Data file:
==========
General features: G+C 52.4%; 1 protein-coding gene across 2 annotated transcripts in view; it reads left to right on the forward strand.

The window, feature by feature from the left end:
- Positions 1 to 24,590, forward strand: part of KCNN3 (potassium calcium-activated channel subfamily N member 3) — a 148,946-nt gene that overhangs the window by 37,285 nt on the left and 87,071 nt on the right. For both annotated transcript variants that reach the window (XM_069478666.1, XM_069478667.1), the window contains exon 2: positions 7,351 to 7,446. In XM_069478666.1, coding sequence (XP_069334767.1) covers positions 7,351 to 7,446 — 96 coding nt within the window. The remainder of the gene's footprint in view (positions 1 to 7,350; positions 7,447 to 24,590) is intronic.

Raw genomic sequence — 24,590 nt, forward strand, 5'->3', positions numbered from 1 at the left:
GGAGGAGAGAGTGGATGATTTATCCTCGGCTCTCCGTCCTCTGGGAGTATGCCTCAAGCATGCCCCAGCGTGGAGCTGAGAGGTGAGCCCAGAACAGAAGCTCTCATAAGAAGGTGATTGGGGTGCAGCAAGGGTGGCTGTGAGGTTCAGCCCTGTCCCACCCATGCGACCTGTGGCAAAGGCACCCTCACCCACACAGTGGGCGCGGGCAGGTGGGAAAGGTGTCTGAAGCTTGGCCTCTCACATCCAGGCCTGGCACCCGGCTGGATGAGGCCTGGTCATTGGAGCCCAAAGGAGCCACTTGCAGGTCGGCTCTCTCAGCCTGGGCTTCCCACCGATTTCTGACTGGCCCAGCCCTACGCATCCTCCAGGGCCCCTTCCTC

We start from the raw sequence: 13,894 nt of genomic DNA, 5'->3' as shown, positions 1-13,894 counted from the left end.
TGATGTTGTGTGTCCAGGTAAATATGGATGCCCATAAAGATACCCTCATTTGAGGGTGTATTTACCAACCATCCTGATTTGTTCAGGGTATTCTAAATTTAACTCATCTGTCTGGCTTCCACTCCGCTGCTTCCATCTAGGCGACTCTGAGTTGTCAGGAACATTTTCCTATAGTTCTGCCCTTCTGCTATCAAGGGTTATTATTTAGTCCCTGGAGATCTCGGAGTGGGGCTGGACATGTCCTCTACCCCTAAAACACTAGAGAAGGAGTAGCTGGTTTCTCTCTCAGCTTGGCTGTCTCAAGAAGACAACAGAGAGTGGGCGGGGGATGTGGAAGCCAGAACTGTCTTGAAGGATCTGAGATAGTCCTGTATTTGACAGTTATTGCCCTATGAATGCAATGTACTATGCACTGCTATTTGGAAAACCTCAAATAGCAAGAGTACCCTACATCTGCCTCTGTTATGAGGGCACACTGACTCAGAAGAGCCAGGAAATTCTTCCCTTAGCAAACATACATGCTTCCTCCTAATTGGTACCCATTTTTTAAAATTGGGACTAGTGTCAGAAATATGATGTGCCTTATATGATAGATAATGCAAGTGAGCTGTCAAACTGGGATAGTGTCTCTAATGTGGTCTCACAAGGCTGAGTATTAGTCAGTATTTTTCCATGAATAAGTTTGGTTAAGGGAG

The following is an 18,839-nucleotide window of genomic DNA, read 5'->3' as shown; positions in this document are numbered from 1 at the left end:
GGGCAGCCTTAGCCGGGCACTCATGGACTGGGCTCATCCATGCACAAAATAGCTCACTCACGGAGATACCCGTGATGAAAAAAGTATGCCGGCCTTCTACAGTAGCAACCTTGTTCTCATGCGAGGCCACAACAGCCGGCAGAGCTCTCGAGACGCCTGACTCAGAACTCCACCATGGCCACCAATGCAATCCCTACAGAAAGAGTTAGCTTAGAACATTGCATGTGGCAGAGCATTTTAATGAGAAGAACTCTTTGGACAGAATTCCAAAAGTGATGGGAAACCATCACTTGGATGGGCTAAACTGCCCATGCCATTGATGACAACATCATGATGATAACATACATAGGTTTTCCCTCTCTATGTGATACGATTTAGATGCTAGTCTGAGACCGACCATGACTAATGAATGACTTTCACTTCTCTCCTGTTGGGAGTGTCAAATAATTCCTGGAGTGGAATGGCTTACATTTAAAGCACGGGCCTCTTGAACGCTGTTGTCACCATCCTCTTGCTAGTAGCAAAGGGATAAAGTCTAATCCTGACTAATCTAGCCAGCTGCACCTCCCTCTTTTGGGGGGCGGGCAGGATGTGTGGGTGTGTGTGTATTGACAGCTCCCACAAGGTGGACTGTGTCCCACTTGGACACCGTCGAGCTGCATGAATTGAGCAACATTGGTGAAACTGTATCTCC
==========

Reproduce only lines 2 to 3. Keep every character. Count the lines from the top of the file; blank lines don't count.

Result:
The window, feature by feature from the left end:
- Positions 1 to 24,590, forward strand: part of KCNN3 (potassium calcium-activated channel subfamily N member 3) — a 148,946-nt gene that overhangs the window by 37,285 nt on the left and 87,071 nt on the right. For both annotated transcript variants that reach the window (XM_069478666.1, XM_069478667.1), the window contains exon 2: positions 7,351 to 7,446. In XM_069478666.1, coding sequence (XP_069334767.1) covers positions 7,351 to 7,446 — 96 coding nt within the window. The remainder of the gene's footprint in view (positions 1 to 7,350; positions 7,447 to 24,590) is intronic.